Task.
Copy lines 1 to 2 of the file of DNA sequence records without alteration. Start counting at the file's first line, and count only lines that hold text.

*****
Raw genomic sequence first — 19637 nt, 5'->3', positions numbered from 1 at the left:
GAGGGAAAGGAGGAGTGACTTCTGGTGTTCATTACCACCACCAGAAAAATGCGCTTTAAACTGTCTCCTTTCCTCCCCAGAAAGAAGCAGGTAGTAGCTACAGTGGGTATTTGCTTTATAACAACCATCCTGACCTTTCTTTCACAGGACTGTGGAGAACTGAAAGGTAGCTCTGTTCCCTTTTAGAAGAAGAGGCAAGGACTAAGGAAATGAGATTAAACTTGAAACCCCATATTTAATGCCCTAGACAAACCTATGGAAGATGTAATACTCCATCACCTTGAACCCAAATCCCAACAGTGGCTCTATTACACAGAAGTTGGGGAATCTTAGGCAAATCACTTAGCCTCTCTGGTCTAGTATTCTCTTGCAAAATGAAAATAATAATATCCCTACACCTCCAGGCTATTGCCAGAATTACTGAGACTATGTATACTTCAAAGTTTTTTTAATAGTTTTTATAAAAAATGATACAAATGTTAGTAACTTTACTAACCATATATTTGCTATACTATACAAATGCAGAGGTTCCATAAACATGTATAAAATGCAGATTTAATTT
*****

Raw genomic sequence first — 19637 nt, 5'->3', positions numbered from 1 at the left:
GAGGGAAAGGAGGAGTGACTTCTGGTGTTCATTACCACCACCAGAAAAATGCGCTTTAAACTGTCTCCTTTCCTCCCCAGAAAGAAGCAGGTAGTAGCTACAGTGGGTATTTGCTTTATAACAACCATCCTGACCTTTCTTTCACAGGACTGTGGAGAACTGAAAGGTAGCTCTGTTCCCTTTTAGAAGAAGAGGCAAGGACTAAGGAAATGAGATTAAACTTGAAACCCCATATTTAATGCCCTAGACAAACCTATGGAAGATGTAATACTCCATCACCTTGAACCCAAATCCCAACAGTGGCTCTATTACACAGAAGTTGGGGAATCTTAGGCAAATCACTTAGCCTCTCTGGTCTAGTATTCTCTTGCAAAATGAAAATAATAATATCCCTACACCTCCAGGCTATTGCCAGAATTACTGAGACTATGTATACTTCAAAGTTTTTTTAATAGTTTTTATAAAAAATGATACAAATGTTAGTAACTTTACTAACCATATATTTGCTATACTATACAAATGCAGAGGTTCCATAAACATGTATAAAATGCAGATTTAATTT